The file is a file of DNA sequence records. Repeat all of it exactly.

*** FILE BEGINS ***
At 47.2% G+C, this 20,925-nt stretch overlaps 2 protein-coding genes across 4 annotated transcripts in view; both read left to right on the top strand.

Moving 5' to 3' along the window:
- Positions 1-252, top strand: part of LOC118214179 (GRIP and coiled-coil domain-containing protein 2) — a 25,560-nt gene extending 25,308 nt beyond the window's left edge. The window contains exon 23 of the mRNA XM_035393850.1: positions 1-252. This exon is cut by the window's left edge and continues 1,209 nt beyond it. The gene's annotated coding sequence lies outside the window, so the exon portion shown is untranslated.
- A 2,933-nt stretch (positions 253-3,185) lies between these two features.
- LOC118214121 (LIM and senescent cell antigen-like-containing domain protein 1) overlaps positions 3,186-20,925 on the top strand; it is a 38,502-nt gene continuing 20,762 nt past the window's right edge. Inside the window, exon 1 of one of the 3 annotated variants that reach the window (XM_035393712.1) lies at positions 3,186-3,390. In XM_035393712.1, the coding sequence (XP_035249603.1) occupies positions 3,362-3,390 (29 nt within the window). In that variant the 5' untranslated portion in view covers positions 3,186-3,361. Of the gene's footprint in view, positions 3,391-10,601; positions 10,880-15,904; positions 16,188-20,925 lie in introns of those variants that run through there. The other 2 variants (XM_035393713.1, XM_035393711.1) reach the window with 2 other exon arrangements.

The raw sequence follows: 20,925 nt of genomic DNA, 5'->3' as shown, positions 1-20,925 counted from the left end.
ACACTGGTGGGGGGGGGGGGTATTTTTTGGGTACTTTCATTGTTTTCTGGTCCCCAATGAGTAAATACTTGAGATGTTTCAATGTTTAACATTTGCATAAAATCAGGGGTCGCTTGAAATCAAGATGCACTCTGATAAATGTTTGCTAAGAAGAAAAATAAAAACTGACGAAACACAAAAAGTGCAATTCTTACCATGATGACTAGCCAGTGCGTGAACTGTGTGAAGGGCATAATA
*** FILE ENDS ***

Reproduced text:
At 47.2% G+C, this 20,925-nt stretch overlaps 2 protein-coding genes across 4 annotated transcripts in view; both read left to right on the top strand.

Moving 5' to 3' along the window:
- Positions 1-252, top strand: part of LOC118214179 (GRIP and coiled-coil domain-containing protein 2) — a 25,560-nt gene extending 25,308 nt beyond the window's left edge. The window contains exon 23 of the mRNA XM_035393850.1: positions 1-252. This exon is cut by the window's left edge and continues 1,209 nt beyond it. The gene's annotated coding sequence lies outside the window, so the exon portion shown is untranslated.
- A 2,933-nt stretch (positions 253-3,185) lies between these two features.
- LOC118214121 (LIM and senescent cell antigen-like-containing domain protein 1) overlaps positions 3,186-20,925 on the top strand; it is a 38,502-nt gene continuing 20,762 nt past the window's right edge. Inside the window, exon 1 of one of the 3 annotated variants that reach the window (XM_035393712.1) lies at positions 3,186-3,390. In XM_035393712.1, the coding sequence (XP_035249603.1) occupies positions 3,362-3,390 (29 nt within the window). In that variant the 5' untranslated portion in view covers positions 3,186-3,361. Of the gene's footprint in view, positions 3,391-10,601; positions 10,880-15,904; positions 16,188-20,925 lie in introns of those variants that run through there. The other 2 variants (XM_035393713.1, XM_035393711.1) reach the window with 2 other exon arrangements.

The raw sequence follows: 20,925 nt of genomic DNA, 5'->3' as shown, positions 1-20,925 counted from the left end.
ACACTGGTGGGGGGGGGGGGTATTTTTTGGGTACTTTCATTGTTTTCTGGTCCCCAATGAGTAAATACTTGAGATGTTTCAATGTTTAACATTTGCATAAAATCAGGGGTCGCTTGAAATCAAGATGCACTCTGATAAATGTTTGCTAAGAAGAAAAATAAAAACTGACGAAACACAAAAAGTGCAATTCTTACCATGATGACTAGCCAGTGCGTGAACTGTGTGAAGGGCATAATA